My best friend and I were only 8 weeks apart in our pregnancies. Sadly her baby passed away having been born premature with other health issues – seeking any advice how I can support her though also understanding that seeing me may be difficult?

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  • Sometimes no words and crying with her is more powerful

  • It’s very difficult all you can do is try and support her through it.. be there if she needs you.dont be surprised if she backs off a little bit. It’s part of grieving. I couldn’t look at or hold a baby after I lost mine. But once I got through the hard part I was better x

  • listen to them and take their lead – if they want to mourn, support and encourage – if they want to move on help them talk about it and take the next step. not always easy but there is no real right or wrong.

  • Sometimes words are tricky, but thoughtful gifts can still show you really care – I have gifted a locket (for baby photo) to an older sibling, ambrosius flower fairies to a group of siblings with a forget me not one for their baby sister who passed, and participated in a group present of a reborn doll to another bereaved mum (she chose the doll).

  • All you can do is be there to listen, sit in silence and support her.

  • It’s very hard situation…just be there for her

  • There is no right or wrong way to act as it depends on the individual. I personally had a full term stillbirth and just wanted to be left alone by everyone except my husband especially after hospital staff said don’t worry you can try again/your young enough to go again. I also had a sister who was pregnant with me she still had 2 months to go – the day of the funeral she kept away from me because she felt guilty that she was pregnant and this made me feel awful. All in all you just need to sound your friend out and let her know your there for her whether she needs you in person or by a phone call

  • As a mum who went through this I can tell you although she is sad and grieving she would never use her grief against you. Be supportive check on her regularly but also give her space if she feels she needs it and time she will love your child like her own in her own time. Don’t feel uncomfortable or awkward around her as it will show. I’m also so sorry for your friend and the heartache you must feel for her

  • I have lost a child. She was 20 months old. Heart complications. Nobody was there for me. No-one to be an ear to listen. No-one to just pop in for a cuppa and chat. No-one to lend a hand with the house when it was so overwhelming. It was horrible. I get they “didn’t know what to say”. But all i wanted was for people to just be there. Be normal. Carry on with life but remember me. So when i could pick up the pieces i could carry on with life too. All i can say is be there for that friend. Pop in for a cuppa. Make it for her. Bring a cooked meal. Or just make her a sandwich. Trust me, she probably isn’t eating or at least doesn’t have the energy mentally to make that sandwich. Offer to get groceries. Play with her other kids. Do a load of washing. Just sit with her if thats all it takes. Point blank. Show up. Just be present. It means a lot. You will be the one that shows up when no one else does. She will Thankyou for it. Even if she doesn’t vocalise it.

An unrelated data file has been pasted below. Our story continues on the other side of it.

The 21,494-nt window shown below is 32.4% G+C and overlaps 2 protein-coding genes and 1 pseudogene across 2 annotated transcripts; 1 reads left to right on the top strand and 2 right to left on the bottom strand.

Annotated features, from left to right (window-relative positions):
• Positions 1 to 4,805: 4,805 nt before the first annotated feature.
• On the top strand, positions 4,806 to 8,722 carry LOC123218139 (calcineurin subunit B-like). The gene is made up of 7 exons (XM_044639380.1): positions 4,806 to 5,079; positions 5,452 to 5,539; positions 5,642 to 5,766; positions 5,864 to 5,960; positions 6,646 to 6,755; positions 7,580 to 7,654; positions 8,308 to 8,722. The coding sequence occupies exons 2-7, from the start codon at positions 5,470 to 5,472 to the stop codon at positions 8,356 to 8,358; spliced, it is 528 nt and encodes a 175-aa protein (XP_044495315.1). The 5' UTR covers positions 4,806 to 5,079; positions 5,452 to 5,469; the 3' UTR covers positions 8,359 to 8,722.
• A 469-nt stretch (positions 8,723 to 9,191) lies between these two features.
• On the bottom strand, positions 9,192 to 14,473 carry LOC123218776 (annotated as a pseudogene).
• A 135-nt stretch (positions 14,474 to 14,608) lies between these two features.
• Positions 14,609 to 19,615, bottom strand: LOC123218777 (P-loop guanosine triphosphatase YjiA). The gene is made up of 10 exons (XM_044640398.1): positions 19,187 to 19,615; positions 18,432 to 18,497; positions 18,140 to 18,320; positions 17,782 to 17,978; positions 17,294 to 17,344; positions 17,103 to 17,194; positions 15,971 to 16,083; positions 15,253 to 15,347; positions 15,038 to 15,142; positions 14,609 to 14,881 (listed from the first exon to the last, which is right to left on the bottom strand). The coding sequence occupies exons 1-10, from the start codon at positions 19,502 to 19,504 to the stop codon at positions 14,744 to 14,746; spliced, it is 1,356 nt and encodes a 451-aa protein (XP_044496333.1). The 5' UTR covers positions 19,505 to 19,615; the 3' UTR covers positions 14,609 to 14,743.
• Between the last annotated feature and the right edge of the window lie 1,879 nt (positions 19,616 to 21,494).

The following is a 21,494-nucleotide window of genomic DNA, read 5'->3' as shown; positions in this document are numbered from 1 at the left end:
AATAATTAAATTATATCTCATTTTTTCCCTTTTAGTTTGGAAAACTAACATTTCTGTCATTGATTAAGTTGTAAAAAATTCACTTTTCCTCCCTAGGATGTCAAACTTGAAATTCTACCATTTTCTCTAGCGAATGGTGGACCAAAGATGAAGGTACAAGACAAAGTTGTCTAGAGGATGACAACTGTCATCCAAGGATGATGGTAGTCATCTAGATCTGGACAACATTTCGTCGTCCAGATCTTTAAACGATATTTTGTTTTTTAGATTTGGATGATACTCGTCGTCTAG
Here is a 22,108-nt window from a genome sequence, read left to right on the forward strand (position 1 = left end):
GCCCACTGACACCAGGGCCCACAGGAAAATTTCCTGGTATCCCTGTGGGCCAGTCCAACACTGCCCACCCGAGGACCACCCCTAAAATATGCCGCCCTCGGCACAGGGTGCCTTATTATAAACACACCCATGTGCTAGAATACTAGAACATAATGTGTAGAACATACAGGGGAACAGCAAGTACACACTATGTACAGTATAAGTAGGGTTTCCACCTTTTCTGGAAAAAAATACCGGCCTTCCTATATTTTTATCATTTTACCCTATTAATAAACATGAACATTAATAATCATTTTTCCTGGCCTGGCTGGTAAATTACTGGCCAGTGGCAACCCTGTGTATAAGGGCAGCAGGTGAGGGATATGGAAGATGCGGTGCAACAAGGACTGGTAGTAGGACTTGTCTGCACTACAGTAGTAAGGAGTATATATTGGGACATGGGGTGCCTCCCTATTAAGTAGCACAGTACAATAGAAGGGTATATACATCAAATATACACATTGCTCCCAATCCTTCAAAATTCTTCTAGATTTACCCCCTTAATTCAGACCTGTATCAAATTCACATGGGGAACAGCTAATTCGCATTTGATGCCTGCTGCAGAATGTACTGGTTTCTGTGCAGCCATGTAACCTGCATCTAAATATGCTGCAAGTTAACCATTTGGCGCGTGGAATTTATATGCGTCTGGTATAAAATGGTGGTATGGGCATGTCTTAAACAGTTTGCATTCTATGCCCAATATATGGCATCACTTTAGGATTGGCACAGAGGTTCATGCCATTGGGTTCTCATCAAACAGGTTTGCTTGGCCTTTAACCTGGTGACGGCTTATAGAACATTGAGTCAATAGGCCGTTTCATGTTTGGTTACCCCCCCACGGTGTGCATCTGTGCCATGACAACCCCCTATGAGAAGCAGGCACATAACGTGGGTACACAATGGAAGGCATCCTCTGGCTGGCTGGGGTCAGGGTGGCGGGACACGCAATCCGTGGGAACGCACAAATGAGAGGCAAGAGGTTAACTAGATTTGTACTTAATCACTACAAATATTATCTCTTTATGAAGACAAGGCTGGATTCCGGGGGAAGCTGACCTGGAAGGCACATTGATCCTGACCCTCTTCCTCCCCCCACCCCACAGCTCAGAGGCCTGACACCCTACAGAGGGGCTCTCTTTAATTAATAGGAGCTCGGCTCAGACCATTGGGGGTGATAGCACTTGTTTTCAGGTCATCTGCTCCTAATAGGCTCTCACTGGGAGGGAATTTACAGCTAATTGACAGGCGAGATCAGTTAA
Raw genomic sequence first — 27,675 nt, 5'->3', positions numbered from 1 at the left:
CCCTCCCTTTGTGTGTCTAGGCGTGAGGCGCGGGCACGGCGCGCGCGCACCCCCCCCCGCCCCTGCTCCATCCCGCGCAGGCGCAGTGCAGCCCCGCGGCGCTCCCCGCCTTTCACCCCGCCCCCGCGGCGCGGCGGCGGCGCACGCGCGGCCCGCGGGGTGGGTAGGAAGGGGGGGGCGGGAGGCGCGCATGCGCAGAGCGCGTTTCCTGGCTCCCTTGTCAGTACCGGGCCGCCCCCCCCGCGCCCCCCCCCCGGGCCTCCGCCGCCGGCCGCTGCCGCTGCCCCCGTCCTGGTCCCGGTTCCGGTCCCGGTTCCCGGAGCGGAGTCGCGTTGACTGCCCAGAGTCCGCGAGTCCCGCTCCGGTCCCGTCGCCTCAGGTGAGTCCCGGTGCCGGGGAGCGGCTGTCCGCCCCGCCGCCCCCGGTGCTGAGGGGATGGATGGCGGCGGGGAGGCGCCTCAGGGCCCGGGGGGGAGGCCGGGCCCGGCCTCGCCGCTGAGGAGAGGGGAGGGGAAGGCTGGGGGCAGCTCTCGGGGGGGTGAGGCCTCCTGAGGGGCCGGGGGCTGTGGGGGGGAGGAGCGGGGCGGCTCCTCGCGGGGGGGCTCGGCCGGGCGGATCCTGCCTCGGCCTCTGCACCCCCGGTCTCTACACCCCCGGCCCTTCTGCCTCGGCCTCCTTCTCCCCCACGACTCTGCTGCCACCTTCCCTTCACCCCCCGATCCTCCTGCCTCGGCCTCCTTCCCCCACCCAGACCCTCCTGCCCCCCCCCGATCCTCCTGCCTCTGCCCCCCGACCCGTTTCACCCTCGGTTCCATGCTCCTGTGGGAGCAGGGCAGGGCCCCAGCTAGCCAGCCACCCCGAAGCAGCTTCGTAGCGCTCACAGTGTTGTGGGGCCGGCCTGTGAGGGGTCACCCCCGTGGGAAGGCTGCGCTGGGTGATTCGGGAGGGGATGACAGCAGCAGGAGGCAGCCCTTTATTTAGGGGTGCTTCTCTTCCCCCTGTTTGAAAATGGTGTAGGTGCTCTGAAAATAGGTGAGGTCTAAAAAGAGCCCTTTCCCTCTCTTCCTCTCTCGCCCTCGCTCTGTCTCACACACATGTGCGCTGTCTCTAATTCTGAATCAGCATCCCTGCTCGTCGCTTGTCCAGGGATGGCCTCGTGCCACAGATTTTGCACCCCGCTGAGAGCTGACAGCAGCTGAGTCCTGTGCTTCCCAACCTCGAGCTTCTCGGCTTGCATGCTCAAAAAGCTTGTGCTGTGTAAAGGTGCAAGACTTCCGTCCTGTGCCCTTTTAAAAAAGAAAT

• Don’t give up on her, even if it feels like she is pushing you away. Keep reaching out. Such a devastating loss xx

  • That must be devastating. The best thing you could do is just be a silent support system as she may not feel up for talking. Bring her food, basic needs etc as she might not be up for cooking and looking after herself

  • You just have to be there for her. For whatever she needs. She probably won’t remember what you said, but she will remember that you were there to support her and to how you made her feel loved and looked after.

  • There will always be that part of her that grieves and mourns, especially when she sees you. If she named her baby, talk about her. name her. She will always have that baby, in her heart. And I know that those who dont mention her, or remember, it is like she didn’t exist. I have a friend who we talk about her son all the time, and the fact she is a mum to 3, not 2. Each Christmas card I write her, includes the name. And she appreciates that. Thinking of you, as it is a hard place to be in. xx

  • Keep talking about her babies – dont avoid mentioning them, as that hurts more than anything. Tell her you want to be there for her, but this can be however she needs it. One day she may need distracting, another day she may need to be alone. I think it’s okay to say to her ‘i can’t imagine how this feels’ and ‘i dont know what to say’…. be there …. when you ask how she is, just make it about how she is at that moment in time, she will feel different emotions the strongest at different times. It’s going to be awkward at first, as she may also not know herself what she wants support-wise. You will both be navigating a new, strange landscape. Let her talk, or not talk, depending on how she feels each day….

  • Ask her what she needs. And give her that. Even if she needs space.

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